What Do Children Need To Know
Are you confident about preparing your child to deal with an emergency? How well do you believe they’d cope in a crisis?
It’s not something most of us want to think about, but no parent wants their child to be caught unprepared if the need does arise. Teaching your child some basic emergency skills could well save their life.
They need to understand what an emergency situation is
It’s important children can identify what an emergency situation is, and isn’t. Talking to them about what distinguishes an unpleasant situation from one that’s potentially dangerous or harmful is a crucial conversation to have.
Ideally you’ll want your child to feel confident trusting their judgement on this so they’re able to make a sound decision based on the facts of the situation and not just fear.
They need to know how to get to a safe place
Make sure your child is taught some basic safety procedures. Should an emergency situation ever arise, it’s important they’re able to remove themselves from any immediate danger.
Basic first aid can also be learnt from a young age. At the very least, teach your child to be able to determine whether somebody is conscious and responsive. This will help them to make the best decision about what to do next.
They need to know who to contact and what is likely to then happen
- Education about making a 000 call is important for all Australian children, especially when their exposure to American media can cause confusion with 911. Explaining the importance of only calling 000 when there’s a true emergency is essential too, as misdials are all too common and a drain on emergency service resources.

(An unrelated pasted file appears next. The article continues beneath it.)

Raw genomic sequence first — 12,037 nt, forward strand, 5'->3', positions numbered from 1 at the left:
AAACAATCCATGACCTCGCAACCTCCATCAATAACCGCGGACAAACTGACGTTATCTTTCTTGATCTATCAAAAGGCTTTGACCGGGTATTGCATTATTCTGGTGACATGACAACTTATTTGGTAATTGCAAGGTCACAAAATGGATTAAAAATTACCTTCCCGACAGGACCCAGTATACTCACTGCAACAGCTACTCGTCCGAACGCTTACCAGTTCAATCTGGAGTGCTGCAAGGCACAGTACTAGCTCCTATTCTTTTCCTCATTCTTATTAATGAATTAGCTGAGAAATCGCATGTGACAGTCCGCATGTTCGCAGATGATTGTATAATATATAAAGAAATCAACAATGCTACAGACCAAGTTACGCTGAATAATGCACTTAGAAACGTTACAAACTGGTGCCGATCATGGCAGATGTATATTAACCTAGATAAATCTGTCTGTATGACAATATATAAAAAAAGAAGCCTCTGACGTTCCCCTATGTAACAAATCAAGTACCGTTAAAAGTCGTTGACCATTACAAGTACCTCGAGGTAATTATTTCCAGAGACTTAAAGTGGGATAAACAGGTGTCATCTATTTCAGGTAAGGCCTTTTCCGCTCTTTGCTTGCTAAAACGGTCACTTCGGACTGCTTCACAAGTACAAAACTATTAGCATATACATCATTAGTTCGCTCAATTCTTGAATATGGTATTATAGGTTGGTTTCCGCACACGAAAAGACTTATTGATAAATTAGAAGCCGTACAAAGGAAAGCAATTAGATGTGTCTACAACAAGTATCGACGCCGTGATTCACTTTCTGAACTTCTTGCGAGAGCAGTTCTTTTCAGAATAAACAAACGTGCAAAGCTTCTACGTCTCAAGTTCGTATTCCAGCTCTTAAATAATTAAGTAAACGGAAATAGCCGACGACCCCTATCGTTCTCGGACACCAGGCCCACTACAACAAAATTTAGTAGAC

- Discuss with them the sorts of questions the 000 operator will ask and the information they’ll need to be able to provide, such as:
- Their name and age and your name;
- Their address and/or the location of the emergency;
- Details of the event and a brief description of what injuries there are;
- The emergency service they require (usually ambulance and/or police).
Further questions will most likely be asked and your child should be prepared to answer confidently and as accurately as possible.
They need to know to be practiced in the procedure
Rehearsing the steps to take in an emergency will give your child the confidence to act calmly should a crisis ever occur. Regularly having the conversation, in a way they can clearly understand, is key to them understanding the seriousness and responsibility that comes with coping in an emergency.
Preparing your child to deal with an emergency may seem daunting, but you’ll be so glad you had the conversation if those skills are ever called upon.
For more information speak with your Early Childhood Professional who should be able to assist you with age-appropriate resources and tips.